The FTC specifically cites problematic examples of companies offering health-related products and services that claim to be “HIPAA compliant” or “HIPAA secure,” or that make similar claims that are deceptive to consumers. These claims can be deceptive when companies are not actually covered by HIPAA or are not actually HIPAA compliant (a determination that only the Department of Health & Human Services (HHS) Office of Civil Rights can officially make).
Similarly, companies that provide HIPAA compliance certifications and seals to other companies can also be liable for deceptive representations, particularly when certificates or seals are sold without substantiating that the companies who are buying the “label” are actually HIPAA compliant. The FTC states that “if a company provides a health-related seal or certification to others that falsely implies the recipient is covered by HIPAA, is complying with HIPAA, has been reviewed by a government agency, or has received government approval, both the certifier and the user of that false certification could be subject to FTC enforcement action.”
To comply with concerns regarding HIPAA-related claims, companies should confirm they are covered by HIPAA before making related claims and also ensure that all claims can be substantiated. Companies seeking HIPAA-related certifications should fully vet the companies offering those certifications, seals, or similar titles, and companies currently offering these services companies should assess the “products” they are offering to ensure they do not run afoul of the FTC or HHS.
Companies cannot reserve the right to make significant changes to privacy policies and must be upfront with customers about data practices.
Companies must also ensure they are using clear and specific language when disclosing data practices to customers. Broad terms in privacy practices, such us “disclosure of information about the use of services,” do not provide consumers with a distinct understanding of exactly how a company may be using their health data, and consumers therefore cannot consent to that use. Companies should be as precise as possible when disclosing this information.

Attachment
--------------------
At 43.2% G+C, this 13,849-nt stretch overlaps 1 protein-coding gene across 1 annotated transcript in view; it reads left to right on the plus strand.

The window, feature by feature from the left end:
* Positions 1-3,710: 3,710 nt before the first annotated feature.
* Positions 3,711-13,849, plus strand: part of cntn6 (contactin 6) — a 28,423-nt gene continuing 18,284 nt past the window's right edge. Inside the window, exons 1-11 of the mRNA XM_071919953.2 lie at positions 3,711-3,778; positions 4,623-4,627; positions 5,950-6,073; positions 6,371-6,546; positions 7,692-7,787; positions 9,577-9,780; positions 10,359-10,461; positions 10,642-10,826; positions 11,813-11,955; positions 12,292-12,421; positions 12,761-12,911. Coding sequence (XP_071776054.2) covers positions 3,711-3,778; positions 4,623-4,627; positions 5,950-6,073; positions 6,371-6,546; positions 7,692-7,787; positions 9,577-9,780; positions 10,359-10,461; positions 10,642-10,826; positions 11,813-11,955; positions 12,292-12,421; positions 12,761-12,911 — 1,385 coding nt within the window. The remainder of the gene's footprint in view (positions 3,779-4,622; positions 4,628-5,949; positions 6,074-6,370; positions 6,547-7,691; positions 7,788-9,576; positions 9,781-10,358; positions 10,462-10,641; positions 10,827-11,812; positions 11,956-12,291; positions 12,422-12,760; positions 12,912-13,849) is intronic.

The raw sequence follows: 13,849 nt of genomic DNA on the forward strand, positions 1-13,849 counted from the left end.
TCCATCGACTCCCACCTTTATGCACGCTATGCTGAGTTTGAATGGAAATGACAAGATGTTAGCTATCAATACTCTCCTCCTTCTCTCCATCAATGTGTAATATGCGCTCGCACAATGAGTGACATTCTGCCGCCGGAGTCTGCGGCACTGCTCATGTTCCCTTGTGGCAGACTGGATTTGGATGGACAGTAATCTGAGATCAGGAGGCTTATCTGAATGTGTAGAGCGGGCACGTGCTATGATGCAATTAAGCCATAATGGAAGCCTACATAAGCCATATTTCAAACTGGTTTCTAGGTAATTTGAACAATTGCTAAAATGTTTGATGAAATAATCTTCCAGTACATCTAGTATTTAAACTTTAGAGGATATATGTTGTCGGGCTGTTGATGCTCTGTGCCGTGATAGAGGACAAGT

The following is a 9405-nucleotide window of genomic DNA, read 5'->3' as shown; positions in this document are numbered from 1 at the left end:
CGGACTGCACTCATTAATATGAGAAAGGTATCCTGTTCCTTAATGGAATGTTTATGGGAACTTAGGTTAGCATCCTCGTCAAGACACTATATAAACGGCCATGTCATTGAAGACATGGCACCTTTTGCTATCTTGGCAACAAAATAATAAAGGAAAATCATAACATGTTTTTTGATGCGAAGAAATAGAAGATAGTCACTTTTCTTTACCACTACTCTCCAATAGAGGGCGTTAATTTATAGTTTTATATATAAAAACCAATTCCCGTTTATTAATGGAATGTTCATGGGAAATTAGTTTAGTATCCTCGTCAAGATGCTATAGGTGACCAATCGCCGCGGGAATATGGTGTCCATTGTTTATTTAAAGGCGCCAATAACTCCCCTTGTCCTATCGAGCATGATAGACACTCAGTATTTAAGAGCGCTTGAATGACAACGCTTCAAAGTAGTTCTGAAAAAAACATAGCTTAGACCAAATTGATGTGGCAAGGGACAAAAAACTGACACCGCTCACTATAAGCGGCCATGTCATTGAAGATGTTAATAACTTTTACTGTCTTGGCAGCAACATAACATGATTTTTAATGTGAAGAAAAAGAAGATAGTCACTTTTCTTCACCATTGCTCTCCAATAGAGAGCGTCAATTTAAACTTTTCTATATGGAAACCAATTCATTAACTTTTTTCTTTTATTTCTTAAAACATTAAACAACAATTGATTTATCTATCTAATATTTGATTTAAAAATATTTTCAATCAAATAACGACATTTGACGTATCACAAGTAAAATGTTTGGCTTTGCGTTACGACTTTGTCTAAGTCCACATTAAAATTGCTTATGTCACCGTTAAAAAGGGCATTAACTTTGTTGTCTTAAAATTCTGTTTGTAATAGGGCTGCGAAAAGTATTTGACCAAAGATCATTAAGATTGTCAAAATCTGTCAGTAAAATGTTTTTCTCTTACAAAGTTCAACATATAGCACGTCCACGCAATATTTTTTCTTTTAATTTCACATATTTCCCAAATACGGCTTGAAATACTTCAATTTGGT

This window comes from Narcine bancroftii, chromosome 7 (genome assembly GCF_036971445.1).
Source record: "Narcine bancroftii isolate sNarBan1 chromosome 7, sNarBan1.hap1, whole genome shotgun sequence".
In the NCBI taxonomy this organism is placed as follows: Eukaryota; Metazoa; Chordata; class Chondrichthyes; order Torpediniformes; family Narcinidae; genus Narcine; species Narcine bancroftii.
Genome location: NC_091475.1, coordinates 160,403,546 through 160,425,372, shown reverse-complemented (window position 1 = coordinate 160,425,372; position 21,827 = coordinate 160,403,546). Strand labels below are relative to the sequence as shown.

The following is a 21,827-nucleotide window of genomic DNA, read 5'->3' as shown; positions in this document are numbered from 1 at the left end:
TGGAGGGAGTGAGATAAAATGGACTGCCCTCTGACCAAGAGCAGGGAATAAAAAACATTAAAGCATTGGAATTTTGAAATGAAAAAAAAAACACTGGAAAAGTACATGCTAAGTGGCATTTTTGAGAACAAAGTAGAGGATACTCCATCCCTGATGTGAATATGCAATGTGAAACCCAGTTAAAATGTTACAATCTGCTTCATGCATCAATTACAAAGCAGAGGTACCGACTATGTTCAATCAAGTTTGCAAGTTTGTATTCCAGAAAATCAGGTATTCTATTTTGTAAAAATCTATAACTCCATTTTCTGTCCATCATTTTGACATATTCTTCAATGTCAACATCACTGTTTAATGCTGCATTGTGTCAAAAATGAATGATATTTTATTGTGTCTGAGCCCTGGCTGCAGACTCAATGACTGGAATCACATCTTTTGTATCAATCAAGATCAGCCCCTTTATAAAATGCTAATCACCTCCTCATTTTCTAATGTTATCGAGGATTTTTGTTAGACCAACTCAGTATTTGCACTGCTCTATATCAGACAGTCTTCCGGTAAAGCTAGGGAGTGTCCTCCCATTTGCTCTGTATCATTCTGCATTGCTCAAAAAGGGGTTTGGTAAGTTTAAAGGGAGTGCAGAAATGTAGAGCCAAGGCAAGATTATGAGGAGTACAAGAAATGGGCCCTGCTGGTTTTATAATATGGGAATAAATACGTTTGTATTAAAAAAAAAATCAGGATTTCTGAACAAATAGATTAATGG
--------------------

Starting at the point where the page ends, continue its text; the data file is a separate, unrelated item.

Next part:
Further, the FTC makes clear that companies can be liable for deceiving customers by withholding information. Companies must disclose all material information to consumers about how sensitive health information is used and disclosed.
Companies that collect biometric data, as well as reproductive information, should be especially concerned with keeping that information safe.
Given the sensitive nature of this information, the FTC is particularly concerned about how companies are protecting biometric data (including voice, video, and DNA information), and data related to reproduction (particularly information collected by fertility-tracking applications). Companies that handle this type of information should be particularly vigilant about protecting customer data.
The FTC’s recent actions, both on the enforcement and regulatory fronts, indicate they are focused on company use of sensitive health data and will hold companies accountable that fail to comply with FTC requirements. Companies that engage with this type of data should assess current compliance practices and address any noted gaps before issues arise that could carry liability.